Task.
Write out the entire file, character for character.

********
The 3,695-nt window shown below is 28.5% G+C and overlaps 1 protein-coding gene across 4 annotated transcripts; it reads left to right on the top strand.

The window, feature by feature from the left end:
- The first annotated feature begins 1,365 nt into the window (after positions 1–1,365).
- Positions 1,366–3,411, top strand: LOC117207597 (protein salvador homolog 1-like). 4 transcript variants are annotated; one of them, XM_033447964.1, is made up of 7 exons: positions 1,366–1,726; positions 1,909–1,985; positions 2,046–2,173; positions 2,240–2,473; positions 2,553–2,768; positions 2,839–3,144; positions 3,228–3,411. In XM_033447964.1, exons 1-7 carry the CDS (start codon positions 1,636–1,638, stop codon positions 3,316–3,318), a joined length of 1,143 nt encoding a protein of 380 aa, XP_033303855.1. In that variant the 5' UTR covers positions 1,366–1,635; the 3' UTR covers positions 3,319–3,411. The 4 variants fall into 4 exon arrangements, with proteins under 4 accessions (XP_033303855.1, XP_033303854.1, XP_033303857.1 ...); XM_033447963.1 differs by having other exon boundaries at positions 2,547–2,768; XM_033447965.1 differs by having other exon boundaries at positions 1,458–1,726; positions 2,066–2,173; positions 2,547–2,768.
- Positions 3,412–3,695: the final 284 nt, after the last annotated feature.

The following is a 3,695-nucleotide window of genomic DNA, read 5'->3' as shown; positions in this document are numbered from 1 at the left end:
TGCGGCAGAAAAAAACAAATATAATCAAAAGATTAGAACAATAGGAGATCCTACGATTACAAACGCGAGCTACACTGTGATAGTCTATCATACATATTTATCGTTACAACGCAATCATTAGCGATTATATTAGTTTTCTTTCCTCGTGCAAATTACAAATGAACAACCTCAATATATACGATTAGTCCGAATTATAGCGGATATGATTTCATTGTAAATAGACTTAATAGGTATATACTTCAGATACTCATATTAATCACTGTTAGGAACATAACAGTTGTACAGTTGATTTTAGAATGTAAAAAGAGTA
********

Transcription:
The 3,695-nt window shown below is 28.5% G+C and overlaps 1 protein-coding gene across 4 annotated transcripts; it reads left to right on the top strand.

The window, feature by feature from the left end:
- The first annotated feature begins 1,365 nt into the window (after positions 1–1,365).
- Positions 1,366–3,411, top strand: LOC117207597 (protein salvador homolog 1-like). 4 transcript variants are annotated; one of them, XM_033447964.1, is made up of 7 exons: positions 1,366–1,726; positions 1,909–1,985; positions 2,046–2,173; positions 2,240–2,473; positions 2,553–2,768; positions 2,839–3,144; positions 3,228–3,411. In XM_033447964.1, exons 1-7 carry the CDS (start codon positions 1,636–1,638, stop codon positions 3,316–3,318), a joined length of 1,143 nt encoding a protein of 380 aa, XP_033303855.1. In that variant the 5' UTR covers positions 1,366–1,635; the 3' UTR covers positions 3,319–3,411. The 4 variants fall into 4 exon arrangements, with proteins under 4 accessions (XP_033303855.1, XP_033303854.1, XP_033303857.1 ...); XM_033447963.1 differs by having other exon boundaries at positions 2,547–2,768; XM_033447965.1 differs by having other exon boundaries at positions 1,458–1,726; positions 2,066–2,173; positions 2,547–2,768.
- Positions 3,412–3,695: the final 284 nt, after the last annotated feature.

The following is a 3,695-nucleotide window of genomic DNA, read 5'->3' as shown; positions in this document are numbered from 1 at the left end:
TGCGGCAGAAAAAAACAAATATAATCAAAAGATTAGAACAATAGGAGATCCTACGATTACAAACGCGAGCTACACTGTGATAGTCTATCATACATATTTATCGTTACAACGCAATCATTAGCGATTATATTAGTTTTCTTTCCTCGTGCAAATTACAAATGAACAACCTCAATATATACGATTAGTCCGAATTATAGCGGATATGATTTCATTGTAAATAGACTTAATAGGTATATACTTCAGATACTCATATTAATCACTGTTAGGAACATAACAGTTGTACAGTTGATTTTAGAATGTAAAAAGAGTA